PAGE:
Everything we know and don’t know about Ben Simmons, the Philadelphia 76ers, and their trade predicament

Everything we know and don't know about Ben Simmons, the Philadelphia 76ers, and their trade predicament

Ben Simmons The Philadelphia 76ers have been at a stalemate as the two teams have been since Philadelphia’s second-round playoffs were eliminated by the Atlanta Hawks in June.

Simmons, who is on a contract for another four seasons, would like to trade. The 76 players want to trade it in, but only for a payout they think matches how they value the 25-year-old picking the All-Star three times and picking the All-Defense twice.

So far, no agreement has been reached. Until that happens, both sides will remain trapped.

Sources previously told ESPN’s Adrian Wojnarowski that Simmons sought a deal from Philadelphia and that Simmons’ agent, Klutch Sports CEO Rich Paul, and Sixers management met earlier this summer. Now, sources have confirmed that Simmons has threatened to skip the start of training camp in an effort to pressure Philadelphia into making a move.

It all adds up to Philadelphia – a city accustomed to the drama surrounding its basketball team – being home to some of the toughest situations in the league with less than three weeks until training camp.

How did we get here?

From the moment Simmons came out of a wide-open immersion Matisse Thibault With less than four minutes remaining in Game Seven of the Eastern Conference semi-finals against the Hawks, league insiders thought his Philadelphia exit was inevitable.

Having strongly defended Simmons all season, Sixers coach Doc Rivers was asked after losing Game 7 if Simmons could be a championship-level guard.

“I don’t know the answer to that,” Rivers said.

Part of the reason Rivers has defended Simmons all season is that it was his last attempt to use his press conferences to boost the confidence of one of his key players – something he has managed to do with players like Rundu District With the Boston Celtics and Deandre Jordan with the Los Angeles Clippers.

Not only was Philadelphia hoping Simmons would be more ready to shoot, but there was also the fact that Simmons’ name had been covered in James Harden Business talks at the start of the season.

In the end, none of it worked, culminating with Simmons abandoning that wide open immersion.

Shortly after the ugly Game 7 loss, and after a discussion between management and Simmons’ representation, the two sides agreed to look for a deal as draft and free agency approached. Over the ensuing weeks, the Sixers held talks with several teams, many of whom made what they believed to be legitimate offers, sources said.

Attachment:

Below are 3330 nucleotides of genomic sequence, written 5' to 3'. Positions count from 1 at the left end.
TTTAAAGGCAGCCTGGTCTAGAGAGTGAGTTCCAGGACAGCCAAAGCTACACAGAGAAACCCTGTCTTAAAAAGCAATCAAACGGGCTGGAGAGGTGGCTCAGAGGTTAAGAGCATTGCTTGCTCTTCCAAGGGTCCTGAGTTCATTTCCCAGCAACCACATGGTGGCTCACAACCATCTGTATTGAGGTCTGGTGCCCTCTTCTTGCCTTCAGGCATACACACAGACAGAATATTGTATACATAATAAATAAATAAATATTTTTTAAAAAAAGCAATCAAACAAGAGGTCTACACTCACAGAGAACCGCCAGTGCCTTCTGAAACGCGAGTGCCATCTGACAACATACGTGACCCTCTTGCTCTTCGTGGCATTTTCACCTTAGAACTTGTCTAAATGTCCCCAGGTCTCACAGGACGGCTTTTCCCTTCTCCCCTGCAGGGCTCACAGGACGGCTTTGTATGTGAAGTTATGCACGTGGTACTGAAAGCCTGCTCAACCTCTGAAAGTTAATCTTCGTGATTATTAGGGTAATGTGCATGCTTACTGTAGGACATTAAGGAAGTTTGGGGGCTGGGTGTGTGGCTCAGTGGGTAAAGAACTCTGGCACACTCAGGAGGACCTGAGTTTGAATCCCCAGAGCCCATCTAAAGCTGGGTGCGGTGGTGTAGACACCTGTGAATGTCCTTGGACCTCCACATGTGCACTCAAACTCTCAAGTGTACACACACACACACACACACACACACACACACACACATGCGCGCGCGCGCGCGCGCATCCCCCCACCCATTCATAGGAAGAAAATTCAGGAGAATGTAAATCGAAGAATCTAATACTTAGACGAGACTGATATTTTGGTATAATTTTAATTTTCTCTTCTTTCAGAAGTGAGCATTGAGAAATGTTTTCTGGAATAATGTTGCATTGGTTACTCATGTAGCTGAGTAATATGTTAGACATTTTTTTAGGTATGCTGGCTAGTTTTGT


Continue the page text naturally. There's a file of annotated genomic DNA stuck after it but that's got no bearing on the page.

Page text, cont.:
It became apparent that the price the Sixers asked for Simmons was exorbitant; Whether it’s a star player, multiple picks in the first round, or both, Philly has been looking for a premium return.

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After the transaction season ended in mid-August, owner Joshua Harris and management of the 76ers traveled to Los Angeles to meet with Simmons and agent Rich Paul. Sources said The Sixers had intended to tell Simmons that they couldn’t find a deal for him, and were hoping to put feuds aside and enter the season on the same page.

Simmons, however, held firm, telling Harris he didn’t want to play for the team again, and that if he wasn’t traded by the end of the month, he wouldn’t intend to come to training camp, sources said.

It was pointed out that it was not Simmons’ responsibility to increase the value of his trade, and that the Sixers should find and execute the best possible deal now, rather than waiting for a strong start to the season to increase his value.

Why hasn’t Simmons been traded yet?

The simple answer? because Damian Lillard And Bradley Bell Not yet available.

Philadelphia’s head of basketball operations, Daryl Morey, has proven three things during his long and successful tenure as CEO: He’s not afraid of embarrassing situations, he won’t cut a deal in order to make one and he’s constantly trying to swing deals for the stars.

Like many other teams in the league, the 76ers are keeping a close eye on Lillard’s situation in hopes of asking for Portland. Earlier this summer, Lillard said he didn’t feel the Blazers had a championship slate and wanted to see improvements. Portland has a quiet backyard when it comes to free agent additions.

Until there’s any movement there — or another team comes up with a massive offer for Simmons separately — it seems likely that Simmons will remain on the Philadelphia roster for the foreseeable future.

Is Simmons really Do not report to the training camp?

Rich Bull wasn’t afraid to use this kind of tactic to his advantage in the past. Two Klutch Sports clients, Tristan Thompson and J.R. Smith, had held protracted contract negotiations with the Cleveland Cavaliers deep in training camp, only accomplishing them near the start of the regular season.

This situation is different. Simmons is under contract for four more seasons, reducing his influence. Holding out is one way he can pressure Philadelphia to make a move — although Morey is unlikely to feel the need to rush into making one.